The market maker is a firm or individual who provides bids and asks to trade a digital asset in a certain volume and for a regular price. Thus, it provides liquidity and creates the stability of demand to make the market function properly.
What is a market maker needed for?
Any new asset that starts to be traded on an exchange is potentially unstable. The risks involve the unpredictable actions of investors, lack of liquidity, sudden rise or drop in trading volume, etc. A market maker is able to control the situation and ensure the common market flow.
Which tasks does a market maker fulfill?
A market maker is a provider of stable trading processes in the market. To achieve this, it fulfills the next tasks:
- Avoid price spikes. The market maker holds the spread (the difference between the bid and ask price) within strict limits. Thus, the movement of price is smooth, without any price spikes.
- Liquidity creation. A continuous flow of buy-sell operations is based on a permanent number of trading requests. It makes any transaction possible for any individual, regardless of its size or price. So the market maker provides the necessary transaction volume to make the trading process fast, efficient, and easy.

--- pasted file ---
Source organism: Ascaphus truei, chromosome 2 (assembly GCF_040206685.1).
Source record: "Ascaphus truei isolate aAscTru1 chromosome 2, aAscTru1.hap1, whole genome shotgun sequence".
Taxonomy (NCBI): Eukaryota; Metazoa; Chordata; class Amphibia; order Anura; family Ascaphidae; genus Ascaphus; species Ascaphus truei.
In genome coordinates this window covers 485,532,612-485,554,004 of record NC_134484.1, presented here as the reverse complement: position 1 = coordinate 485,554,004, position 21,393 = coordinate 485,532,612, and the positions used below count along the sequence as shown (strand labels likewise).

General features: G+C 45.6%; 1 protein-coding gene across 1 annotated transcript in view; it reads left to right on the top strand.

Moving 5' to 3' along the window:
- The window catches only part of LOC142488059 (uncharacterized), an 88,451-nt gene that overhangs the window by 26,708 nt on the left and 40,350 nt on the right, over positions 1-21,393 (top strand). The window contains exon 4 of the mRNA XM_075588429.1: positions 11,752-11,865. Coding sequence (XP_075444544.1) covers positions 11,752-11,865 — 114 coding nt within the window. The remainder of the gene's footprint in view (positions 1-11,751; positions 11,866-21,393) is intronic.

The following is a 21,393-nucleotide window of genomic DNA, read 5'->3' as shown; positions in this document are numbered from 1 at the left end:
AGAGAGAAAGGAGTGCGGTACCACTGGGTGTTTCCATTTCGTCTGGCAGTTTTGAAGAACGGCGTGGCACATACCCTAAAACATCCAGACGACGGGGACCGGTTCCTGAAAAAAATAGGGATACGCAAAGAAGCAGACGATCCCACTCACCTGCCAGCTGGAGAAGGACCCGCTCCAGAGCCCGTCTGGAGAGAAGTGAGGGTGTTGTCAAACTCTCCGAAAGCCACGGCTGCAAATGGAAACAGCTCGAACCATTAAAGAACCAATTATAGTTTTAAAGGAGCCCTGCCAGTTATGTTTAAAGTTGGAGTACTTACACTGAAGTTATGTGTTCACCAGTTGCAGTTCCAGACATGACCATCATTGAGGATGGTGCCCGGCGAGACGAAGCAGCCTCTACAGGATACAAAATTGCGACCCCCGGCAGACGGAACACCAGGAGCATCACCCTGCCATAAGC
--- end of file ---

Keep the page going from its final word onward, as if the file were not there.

- Mediation in major transactions. If the exchange lacks liquidity and is unable to hold a one-time large transaction that can disrupt the stability of the market, it can refer to market makers. Thus, a market maker will conduct an operation bypassing the exchange and becoming an intermediary between a large buyer and seller.
Who hires market makers?
As market makers improve the trade potential, they are usually hired by companies wanting to increase the efficiency levels of a particular digital asset. The exchanges can also hire market makers for the same reason.
Are there any pitfalls regarding the market makers?
Let’s look at the ways they earn money:
- Spread. The difference between an ask and bid price is minimal, but the trading volumes allow market makers to receive the income.
- Service payment. It’s no secret that market makers charge exchanges or other companies interested in their services payment.
- Arbitration. The market makers implement different arbitrage strategies using the inefficiency of some markets.
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